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Susan Collins: Punting coronavirus relief until after election a 'huge mistake'

Sen. Susan CollinsSusan Margaret CollinsMedia circles wagons for conspiracy theorist Neera Tanden Why the 'Never-Trumpers' flopped Republicans see Becerra as next target in confirmation wars MORE (R-Maine) broke with President TrumpDonald TrumpBiden to hold virtual bilateral meeting with Mexican president More than 300 charged in connection to Capitol riot Trump Jr.: There are 'plenty' of GOP incumbents who should be challenged MORE on Tuesday over his decision to pull the plug on coronavirus relief negotiations until after the election, calling it a "huge mistake." 

"Waiting until after the election to reach an agreement on the next Covid-19 relief package is a huge mistake. I have already been in touch with the Secretary of the Treasury, one of the chief negotiators, and with several of my Senate colleagues," Collins said in a statement, referring to Treasury Secretary Steven MnuchinSteven MnuchinOn The Money: Schumer urges Democrats to stick together on .9T bill | Collins rules out GOP support for Biden relief plan | Powell fights inflation fears Mnuchin expected to launch investment fund seeking backing from Persian Gulf region: report Larry Kudlow debuts to big ratings on Fox Business Network MORE

Collins, who is facing a tough reelection fight in Maine, pointed to bipartisan cooperation early this year when Congress passed a nearly $3 trillion bill in March, arguing that was the "same approach" negotiators "should take now." 

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Collins's statement comes after Trump abruptly ended negotiations between Mnuchin and House Speaker Nancy PelosiNancy PelosiHouse Democrats pass sweeping .9T COVID-19 relief bill with minimum wage hike Budget Committee chair pledges to raise minimum wage: 'Hold me to it' Capitol review to recommend adding more fencing, 1,000 officers: report MORE (D-Calif.), who have been talking daily and met in person last week as part of a revived effort to try to get an agreement on a fifth coronavirus package.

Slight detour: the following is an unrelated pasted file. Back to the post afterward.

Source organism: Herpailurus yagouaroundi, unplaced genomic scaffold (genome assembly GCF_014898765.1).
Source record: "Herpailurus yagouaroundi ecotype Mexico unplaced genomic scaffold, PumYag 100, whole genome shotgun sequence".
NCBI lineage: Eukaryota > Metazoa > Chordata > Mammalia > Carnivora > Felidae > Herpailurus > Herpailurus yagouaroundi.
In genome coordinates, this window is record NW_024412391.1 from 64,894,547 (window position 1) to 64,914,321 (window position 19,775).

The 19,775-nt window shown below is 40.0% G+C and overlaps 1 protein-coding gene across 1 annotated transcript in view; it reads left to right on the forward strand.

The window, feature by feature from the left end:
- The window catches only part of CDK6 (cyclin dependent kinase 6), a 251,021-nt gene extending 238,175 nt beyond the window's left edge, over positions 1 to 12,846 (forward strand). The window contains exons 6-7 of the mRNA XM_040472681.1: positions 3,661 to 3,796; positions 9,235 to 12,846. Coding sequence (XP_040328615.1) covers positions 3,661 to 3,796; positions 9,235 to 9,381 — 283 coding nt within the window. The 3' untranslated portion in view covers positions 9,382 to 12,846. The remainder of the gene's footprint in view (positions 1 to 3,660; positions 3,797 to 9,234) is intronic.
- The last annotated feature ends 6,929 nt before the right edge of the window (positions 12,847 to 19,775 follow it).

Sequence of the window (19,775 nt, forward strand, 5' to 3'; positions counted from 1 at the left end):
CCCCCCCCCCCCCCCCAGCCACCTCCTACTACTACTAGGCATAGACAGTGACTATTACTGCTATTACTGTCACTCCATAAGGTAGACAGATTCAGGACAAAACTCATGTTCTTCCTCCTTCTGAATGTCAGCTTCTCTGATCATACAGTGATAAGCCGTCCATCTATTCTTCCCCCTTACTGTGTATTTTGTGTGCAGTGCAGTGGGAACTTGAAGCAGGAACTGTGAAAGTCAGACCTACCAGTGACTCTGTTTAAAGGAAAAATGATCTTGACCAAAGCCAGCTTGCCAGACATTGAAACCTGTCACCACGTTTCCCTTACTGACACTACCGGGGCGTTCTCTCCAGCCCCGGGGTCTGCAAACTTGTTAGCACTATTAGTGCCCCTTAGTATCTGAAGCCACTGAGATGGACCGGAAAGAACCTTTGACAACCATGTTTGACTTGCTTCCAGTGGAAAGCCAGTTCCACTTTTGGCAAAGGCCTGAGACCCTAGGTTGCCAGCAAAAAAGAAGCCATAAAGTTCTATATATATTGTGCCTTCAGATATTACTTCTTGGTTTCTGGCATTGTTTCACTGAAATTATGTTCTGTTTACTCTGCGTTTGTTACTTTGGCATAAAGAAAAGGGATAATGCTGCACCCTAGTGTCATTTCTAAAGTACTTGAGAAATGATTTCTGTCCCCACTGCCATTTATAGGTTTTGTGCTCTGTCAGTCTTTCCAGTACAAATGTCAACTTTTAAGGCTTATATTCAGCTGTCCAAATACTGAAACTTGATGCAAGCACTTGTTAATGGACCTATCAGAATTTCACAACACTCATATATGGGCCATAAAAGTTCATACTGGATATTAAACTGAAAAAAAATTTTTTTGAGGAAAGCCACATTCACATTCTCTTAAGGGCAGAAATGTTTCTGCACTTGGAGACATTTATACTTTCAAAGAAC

Top lawmakers and the White House have struggled for months to get a deal, and both sides were still far apart on the topline, as well as specifics like state and local money, unemployment and protection against coronavirus lawsuits. 

Democrats had come down to $2.2 trillion, a decrease compared to the $3.4 trillion bill the House passed along party lines in May. 

Mnuchin made an offer to Democrats last week of $1.6 trillion, a number viewed as too low by Democrats and too high for many Senate Republicans. The Senate GOP caucus unveiled a $1.1 trillion bill in late July that Senate Majority Leader Mitch McConnellAddison (Mitch) Mitchell McConnellTrump at CPAC foments 2022 GOP primary wars Hawley gets boisterous ovation at CPAC for Electoral College objection   Why Congress must invoke the 14th Amendment now MORE (R-Ky.) warned could lose the support of up to 20 GOP senators. 

They then unveiled a significantly scaled-back bill of $500 billion in September that got support of 52 of the 53 GOP senators. 

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Trump, in his tweet thread, claimed the mantle for calling off the talks, saying he "instructed my representatives to stop negotiating until after the election when, immediately after I win, we will pass a major Stimulus Bill that focuses on hardworking Americans and Small Business." 

Trump's claim that a stimulus deal could be reached in the lame-duck session was met with near immediate skepticism. But Senate Majority Leader Mitch McConnell (R-Ky.) told reporters on Tuesday that he supported Trump's decision to end the negotiations. 

"Well I think his view was that they were not going to produce a result, and we needed to concentrate on what's achievable," he said.